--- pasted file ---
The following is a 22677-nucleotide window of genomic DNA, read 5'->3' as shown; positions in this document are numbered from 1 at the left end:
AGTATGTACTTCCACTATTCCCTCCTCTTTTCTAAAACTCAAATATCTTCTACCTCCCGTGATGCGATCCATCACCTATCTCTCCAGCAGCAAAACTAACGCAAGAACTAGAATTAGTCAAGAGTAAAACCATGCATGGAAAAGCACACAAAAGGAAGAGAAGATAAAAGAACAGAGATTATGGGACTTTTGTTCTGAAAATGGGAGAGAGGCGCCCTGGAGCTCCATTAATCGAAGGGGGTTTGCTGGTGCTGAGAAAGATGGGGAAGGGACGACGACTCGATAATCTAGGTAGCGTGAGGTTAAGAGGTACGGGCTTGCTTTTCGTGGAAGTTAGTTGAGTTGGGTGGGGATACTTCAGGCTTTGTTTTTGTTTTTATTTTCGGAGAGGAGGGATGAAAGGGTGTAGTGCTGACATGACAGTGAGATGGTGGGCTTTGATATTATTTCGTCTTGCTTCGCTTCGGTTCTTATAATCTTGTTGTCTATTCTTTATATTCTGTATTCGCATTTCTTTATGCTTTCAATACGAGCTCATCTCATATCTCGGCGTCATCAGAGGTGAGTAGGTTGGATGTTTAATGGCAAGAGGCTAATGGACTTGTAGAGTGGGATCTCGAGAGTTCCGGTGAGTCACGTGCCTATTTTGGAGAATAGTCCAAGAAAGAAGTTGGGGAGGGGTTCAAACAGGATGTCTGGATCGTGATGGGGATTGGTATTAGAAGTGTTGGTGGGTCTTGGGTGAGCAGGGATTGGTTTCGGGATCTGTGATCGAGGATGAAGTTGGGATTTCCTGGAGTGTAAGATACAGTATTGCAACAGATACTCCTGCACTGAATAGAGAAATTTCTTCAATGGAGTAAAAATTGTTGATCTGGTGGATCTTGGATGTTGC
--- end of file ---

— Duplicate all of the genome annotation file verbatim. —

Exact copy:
The following is a 22677-nucleotide window of genomic DNA, read 5'->3' as shown; positions in this document are numbered from 1 at the left end:
AGTATGTACTTCCACTATTCCCTCCTCTTTTCTAAAACTCAAATATCTTCTACCTCCCGTGATGCGATCCATCACCTATCTCTCCAGCAGCAAAACTAACGCAAGAACTAGAATTAGTCAAGAGTAAAACCATGCATGGAAAAGCACACAAAAGGAAGAGAAGATAAAAGAACAGAGATTATGGGACTTTTGTTCTGAAAATGGGAGAGAGGCGCCCTGGAGCTCCATTAATCGAAGGGGGTTTGCTGGTGCTGAGAAAGATGGGGAAGGGACGACGACTCGATAATCTAGGTAGCGTGAGGTTAAGAGGTACGGGCTTGCTTTTCGTGGAAGTTAGTTGAGTTGGGTGGGGATACTTCAGGCTTTGTTTTTGTTTTTATTTTCGGAGAGGAGGGATGAAAGGGTGTAGTGCTGACATGACAGTGAGATGGTGGGCTTTGATATTATTTCGTCTTGCTTCGCTTCGGTTCTTATAATCTTGTTGTCTATTCTTTATATTCTGTATTCGCATTTCTTTATGCTTTCAATACGAGCTCATCTCATATCTCGGCGTCATCAGAGGTGAGTAGGTTGGATGTTTAATGGCAAGAGGCTAATGGACTTGTAGAGTGGGATCTCGAGAGTTCCGGTGAGTCACGTGCCTATTTTGGAGAATAGTCCAAGAAAGAAGTTGGGGAGGGGTTCAAACAGGATGTCTGGATCGTGATGGGGATTGGTATTAGAAGTGTTGGTGGGTCTTGGGTGAGCAGGGATTGGTTTCGGGATCTGTGATCGAGGATGAAGTTGGGATTTCCTGGAGTGTAAGATACAGTATTGCAACAGATACTCCTGCACTGAATAGAGAAATTTCTTCAATGGAGTAAAAATTGTTGATCTGGTGGATCTTGGATGTTGC